Modern Career Management: Accepting Risk and Uncertainty

career risk managementThe career decisions we face can all seem quite overwhelming – reading the regular reports on unemployment, layoffs, etc. – and it is overwhelming for so many students and job seekers trying to react to changes in the job market with little or no guarantee of the best way forward. We as a society are in many ways sailing uncharted career waters, creating our own individual maps along the way.

Last month I attended the National Career Development Association‘s (NCDA) annual conference. This is one of my favorite events of the year, pulling together career counselors, coaches, and advisors from all areas of education and industry. As you might imagine, it’s a pretty supportive group that fosters an encouraging and optimistic atmosphere. At this year’s conference, the overall positive vibe was there, and needed, as one emerging theme across keynotes and sessions was the uncertainty of the future. In the context of careers and employment, we’re seeing more of this uncertainty, related not only to the economy, but also the changing world of work. The message resonated with me – someone who strives to make a connected career out of often seemingly unrelated jobs – and maybe it speaks to you, too.

“The future is not what it used to be.”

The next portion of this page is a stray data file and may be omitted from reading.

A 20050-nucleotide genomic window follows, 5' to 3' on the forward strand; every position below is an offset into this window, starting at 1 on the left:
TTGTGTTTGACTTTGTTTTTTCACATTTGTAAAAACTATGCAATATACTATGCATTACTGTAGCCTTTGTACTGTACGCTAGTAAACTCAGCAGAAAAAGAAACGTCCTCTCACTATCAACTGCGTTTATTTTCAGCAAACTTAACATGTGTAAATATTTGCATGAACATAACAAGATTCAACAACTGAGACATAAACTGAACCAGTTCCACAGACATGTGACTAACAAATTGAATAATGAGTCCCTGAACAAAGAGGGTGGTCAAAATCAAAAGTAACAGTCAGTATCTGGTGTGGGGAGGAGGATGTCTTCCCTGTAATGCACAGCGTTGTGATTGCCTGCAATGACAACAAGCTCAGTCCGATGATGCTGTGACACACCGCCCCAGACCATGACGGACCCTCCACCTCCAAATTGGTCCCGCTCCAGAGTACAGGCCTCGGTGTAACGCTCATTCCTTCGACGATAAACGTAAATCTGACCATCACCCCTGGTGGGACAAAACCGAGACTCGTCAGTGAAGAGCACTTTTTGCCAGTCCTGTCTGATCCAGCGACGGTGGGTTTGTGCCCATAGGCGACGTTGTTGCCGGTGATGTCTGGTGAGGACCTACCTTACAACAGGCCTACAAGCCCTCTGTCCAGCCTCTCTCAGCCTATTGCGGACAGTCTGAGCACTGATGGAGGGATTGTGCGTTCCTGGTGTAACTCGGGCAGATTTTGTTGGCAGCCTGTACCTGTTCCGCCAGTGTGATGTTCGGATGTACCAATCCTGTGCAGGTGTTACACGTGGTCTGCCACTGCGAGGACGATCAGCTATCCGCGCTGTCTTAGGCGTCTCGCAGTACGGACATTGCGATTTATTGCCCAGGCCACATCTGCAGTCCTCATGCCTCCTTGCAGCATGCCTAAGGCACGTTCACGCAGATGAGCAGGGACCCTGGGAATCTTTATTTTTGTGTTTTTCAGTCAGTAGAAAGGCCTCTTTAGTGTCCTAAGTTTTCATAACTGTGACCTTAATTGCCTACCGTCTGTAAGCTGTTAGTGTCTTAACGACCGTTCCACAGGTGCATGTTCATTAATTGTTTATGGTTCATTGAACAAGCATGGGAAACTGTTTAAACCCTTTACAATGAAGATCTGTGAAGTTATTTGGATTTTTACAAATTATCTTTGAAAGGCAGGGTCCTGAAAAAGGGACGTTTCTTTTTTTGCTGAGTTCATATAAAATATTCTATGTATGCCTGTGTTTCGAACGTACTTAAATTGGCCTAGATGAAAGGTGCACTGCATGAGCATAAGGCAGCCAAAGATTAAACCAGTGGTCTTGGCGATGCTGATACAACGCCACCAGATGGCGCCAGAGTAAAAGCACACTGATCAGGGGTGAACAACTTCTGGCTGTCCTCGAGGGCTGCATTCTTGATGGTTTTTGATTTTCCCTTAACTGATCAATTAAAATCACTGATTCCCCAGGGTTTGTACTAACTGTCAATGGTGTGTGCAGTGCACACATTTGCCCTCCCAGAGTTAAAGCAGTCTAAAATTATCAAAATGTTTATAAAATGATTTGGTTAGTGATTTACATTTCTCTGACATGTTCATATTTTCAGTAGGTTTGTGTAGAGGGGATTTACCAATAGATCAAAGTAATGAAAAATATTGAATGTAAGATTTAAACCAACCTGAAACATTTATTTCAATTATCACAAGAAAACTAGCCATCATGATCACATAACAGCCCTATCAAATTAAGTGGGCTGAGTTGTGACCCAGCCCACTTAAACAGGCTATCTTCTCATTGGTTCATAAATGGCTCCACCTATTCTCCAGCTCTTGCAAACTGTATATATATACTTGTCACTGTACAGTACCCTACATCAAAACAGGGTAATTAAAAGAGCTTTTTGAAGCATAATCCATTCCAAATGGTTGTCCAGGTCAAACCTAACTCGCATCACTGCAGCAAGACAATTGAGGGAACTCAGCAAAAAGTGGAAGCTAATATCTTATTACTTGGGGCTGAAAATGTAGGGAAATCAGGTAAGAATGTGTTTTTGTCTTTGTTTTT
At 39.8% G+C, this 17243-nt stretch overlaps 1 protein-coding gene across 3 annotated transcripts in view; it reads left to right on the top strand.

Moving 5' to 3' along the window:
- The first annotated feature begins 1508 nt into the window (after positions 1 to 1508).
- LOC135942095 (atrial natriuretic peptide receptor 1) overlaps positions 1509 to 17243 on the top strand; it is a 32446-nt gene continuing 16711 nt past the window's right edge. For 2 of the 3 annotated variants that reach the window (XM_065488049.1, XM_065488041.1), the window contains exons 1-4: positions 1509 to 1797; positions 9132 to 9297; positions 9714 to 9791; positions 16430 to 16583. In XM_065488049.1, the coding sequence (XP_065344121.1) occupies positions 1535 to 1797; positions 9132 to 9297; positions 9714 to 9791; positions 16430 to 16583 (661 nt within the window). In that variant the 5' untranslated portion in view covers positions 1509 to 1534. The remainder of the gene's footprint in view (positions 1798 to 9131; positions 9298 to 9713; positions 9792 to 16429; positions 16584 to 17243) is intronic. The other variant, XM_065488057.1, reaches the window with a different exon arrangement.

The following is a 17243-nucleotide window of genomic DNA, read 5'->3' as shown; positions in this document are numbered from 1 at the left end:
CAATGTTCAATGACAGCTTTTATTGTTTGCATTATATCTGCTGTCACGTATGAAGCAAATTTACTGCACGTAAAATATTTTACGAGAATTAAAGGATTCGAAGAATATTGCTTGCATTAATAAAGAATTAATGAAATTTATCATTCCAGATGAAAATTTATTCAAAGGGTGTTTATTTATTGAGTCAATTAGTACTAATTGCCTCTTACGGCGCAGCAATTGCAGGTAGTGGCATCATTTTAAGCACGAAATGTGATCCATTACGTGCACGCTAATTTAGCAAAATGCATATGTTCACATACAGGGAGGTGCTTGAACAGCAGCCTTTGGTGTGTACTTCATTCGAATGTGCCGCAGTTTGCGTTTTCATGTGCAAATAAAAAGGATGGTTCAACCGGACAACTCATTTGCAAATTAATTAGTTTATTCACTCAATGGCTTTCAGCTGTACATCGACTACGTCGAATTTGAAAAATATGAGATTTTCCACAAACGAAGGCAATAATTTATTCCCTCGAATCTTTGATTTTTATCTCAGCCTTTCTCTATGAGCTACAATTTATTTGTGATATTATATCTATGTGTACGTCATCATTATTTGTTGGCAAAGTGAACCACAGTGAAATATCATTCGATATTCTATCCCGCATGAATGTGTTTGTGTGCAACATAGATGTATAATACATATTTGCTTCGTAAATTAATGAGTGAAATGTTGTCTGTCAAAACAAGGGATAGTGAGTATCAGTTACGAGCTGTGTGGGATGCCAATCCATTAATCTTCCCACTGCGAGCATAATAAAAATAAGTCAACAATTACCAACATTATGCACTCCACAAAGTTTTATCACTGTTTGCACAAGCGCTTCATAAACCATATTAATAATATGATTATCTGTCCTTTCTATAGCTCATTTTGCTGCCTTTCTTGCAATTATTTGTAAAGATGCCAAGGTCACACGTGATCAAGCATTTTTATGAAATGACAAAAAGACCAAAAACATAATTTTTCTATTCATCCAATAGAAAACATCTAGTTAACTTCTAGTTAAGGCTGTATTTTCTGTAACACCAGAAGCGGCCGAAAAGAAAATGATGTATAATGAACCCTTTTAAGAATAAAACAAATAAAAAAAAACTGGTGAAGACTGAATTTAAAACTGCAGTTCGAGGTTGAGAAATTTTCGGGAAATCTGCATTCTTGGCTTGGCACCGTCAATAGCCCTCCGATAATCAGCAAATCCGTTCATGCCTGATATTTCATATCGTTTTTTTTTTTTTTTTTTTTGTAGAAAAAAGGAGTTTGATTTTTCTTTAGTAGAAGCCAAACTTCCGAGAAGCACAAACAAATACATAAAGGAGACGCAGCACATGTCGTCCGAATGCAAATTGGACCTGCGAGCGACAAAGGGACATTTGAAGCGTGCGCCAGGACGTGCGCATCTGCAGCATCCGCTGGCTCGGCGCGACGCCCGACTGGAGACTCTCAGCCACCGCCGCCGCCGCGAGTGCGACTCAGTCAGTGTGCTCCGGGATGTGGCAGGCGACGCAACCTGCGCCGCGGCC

This quote from conference speaker and career development scholar Mark Savickas, drew a round of head nods and audible agreement. Gone are the days of working for one company, or even within a single industry, from entry-level to retirement (with full benefits). The NCDA speakers challenged all of us – as individuals, students, job seekers, and career practitioners – to reconsider how we approach career planning and development to better prepare for an unknown future.

Here are a few additional highlights from this year’s program that address a new way of thinking about employment and careers:

  • Author and educator Tony Wagner shared the need to not only gain knowledge through our educational experiences, but also have the “skill and will” to transfer that knowledge to solve problems in the workplace.
  • “We are jobless. It’s all about projects.” Savickas highlights the move from full-time salaried positions to part-time and contract-based work.
  • What can students do to prepare themselves? Wagner focuses on achieving innovation, an approach that includes taking risks with the expectation to sometimes “fail and keep going.”
  • Keynote speaker Temple Grandin stressed the importance of avoiding general labels related to potential, and instead “find out what you are good at doing … take that thing and expand it out. Find someone who wants it” and can put you to work.
  • Savickas emphasized the importance of using your “own authority to make a move in a new direction.”

Career Development vs. Career Management and Opportunity Development

The term career development means, to me, deciding on a general field and establishing a purposeful plan for advancement that includes potential job opportunities, as well as continued training and education. But this scenario isn’t as realistic as it might have been in the past. How many of us have faced career change or know someone who has switched fields not by choice, but from necessity? And sometimes we do this on short timelines.

Career management, encouraged by Savickas, could also be described as ongoing and forward moving. However, this term connotes a closer connection to evaluation and assessment, testing, efficient use of available resources, and calculated risk. Wagner recommended moving to opportunity development, with a focus on the identification of, and initiative to move toward, the possibilities around us.